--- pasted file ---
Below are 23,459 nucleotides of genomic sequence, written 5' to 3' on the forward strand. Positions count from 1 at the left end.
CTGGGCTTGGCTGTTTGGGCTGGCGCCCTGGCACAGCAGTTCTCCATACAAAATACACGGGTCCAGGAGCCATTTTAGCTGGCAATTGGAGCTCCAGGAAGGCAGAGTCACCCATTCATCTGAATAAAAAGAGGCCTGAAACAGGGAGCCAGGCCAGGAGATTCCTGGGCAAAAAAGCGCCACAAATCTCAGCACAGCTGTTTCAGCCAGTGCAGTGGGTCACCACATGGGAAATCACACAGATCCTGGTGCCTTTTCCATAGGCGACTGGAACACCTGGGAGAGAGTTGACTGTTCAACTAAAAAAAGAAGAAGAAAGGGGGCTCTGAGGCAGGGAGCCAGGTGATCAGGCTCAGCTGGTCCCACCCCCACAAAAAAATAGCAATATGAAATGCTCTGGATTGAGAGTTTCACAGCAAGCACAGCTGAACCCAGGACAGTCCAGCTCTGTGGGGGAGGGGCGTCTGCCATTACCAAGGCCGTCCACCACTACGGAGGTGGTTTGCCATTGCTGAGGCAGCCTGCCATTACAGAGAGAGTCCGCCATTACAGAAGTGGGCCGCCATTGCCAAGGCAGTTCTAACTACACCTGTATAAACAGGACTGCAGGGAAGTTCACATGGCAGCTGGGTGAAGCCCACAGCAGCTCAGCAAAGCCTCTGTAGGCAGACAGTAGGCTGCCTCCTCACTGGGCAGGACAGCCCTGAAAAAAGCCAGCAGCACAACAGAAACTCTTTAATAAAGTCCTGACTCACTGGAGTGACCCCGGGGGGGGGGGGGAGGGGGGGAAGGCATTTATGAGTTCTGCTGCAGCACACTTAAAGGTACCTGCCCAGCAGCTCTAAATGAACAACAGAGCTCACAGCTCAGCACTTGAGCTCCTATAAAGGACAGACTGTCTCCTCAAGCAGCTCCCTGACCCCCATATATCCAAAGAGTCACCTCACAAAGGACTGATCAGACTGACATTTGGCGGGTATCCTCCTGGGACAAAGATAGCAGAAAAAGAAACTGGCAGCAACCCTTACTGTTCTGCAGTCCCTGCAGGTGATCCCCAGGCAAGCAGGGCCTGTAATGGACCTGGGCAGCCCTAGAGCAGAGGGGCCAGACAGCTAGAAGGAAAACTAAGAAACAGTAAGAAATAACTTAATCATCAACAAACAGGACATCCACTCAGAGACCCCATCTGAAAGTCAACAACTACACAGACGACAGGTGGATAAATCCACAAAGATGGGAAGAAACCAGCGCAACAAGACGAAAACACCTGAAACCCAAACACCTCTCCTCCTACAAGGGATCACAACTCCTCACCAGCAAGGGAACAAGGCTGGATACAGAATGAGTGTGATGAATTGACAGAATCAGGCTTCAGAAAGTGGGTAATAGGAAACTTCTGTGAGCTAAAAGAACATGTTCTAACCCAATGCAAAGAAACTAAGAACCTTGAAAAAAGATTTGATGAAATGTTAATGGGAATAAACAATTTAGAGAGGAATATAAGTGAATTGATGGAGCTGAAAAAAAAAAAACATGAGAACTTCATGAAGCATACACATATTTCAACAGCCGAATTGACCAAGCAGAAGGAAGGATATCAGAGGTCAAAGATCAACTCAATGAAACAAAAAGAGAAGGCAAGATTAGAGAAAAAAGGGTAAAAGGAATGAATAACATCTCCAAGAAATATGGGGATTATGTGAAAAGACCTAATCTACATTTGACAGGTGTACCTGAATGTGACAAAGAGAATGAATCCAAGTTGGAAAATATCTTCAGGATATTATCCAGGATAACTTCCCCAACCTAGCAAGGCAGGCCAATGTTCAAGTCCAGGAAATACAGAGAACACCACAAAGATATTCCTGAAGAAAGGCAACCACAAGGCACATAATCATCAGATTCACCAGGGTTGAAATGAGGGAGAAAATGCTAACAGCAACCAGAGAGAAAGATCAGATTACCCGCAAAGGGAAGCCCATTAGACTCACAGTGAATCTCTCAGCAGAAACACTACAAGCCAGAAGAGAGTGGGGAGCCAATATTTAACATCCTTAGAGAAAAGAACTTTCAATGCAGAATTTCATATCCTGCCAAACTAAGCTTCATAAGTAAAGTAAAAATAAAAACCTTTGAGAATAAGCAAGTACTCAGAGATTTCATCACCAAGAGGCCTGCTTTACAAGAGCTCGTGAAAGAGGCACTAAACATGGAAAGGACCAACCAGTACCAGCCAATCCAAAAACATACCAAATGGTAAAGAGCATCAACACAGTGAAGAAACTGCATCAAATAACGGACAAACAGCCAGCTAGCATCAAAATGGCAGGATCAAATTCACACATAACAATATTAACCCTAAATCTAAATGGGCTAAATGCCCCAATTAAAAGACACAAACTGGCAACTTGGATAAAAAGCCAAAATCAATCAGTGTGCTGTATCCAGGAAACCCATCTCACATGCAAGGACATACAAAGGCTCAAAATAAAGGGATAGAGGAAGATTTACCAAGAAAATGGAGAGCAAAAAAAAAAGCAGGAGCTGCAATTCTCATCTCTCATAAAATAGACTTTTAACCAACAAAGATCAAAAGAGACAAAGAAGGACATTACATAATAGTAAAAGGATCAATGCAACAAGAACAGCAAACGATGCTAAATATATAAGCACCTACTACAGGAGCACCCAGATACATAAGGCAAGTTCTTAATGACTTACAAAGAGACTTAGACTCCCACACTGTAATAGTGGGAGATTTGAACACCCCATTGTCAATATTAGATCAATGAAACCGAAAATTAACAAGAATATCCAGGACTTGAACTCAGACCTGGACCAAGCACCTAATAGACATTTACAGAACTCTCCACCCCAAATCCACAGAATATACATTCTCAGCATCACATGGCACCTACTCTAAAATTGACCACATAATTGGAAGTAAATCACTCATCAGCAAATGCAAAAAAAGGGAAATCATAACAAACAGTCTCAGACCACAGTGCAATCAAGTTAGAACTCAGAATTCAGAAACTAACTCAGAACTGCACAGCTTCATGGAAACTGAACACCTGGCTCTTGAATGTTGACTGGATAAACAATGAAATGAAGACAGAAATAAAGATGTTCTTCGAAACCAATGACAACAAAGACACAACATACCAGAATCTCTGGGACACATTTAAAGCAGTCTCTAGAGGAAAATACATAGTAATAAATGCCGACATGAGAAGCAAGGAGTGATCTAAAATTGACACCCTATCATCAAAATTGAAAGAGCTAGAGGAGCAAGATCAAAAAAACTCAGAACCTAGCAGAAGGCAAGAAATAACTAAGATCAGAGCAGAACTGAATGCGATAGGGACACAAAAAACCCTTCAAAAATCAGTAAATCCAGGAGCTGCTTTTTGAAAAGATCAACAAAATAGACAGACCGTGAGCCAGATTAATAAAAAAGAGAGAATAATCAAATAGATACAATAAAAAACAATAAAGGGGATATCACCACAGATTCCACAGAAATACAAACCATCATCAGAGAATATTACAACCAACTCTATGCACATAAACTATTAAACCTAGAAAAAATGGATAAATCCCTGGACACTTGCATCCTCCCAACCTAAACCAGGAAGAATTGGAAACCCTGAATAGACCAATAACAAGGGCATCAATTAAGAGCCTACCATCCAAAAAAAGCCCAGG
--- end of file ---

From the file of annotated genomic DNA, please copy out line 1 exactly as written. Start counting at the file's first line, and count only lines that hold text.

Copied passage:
Below are 23,459 nucleotides of genomic sequence, written 5' to 3' on the forward strand. Positions count from 1 at the left end.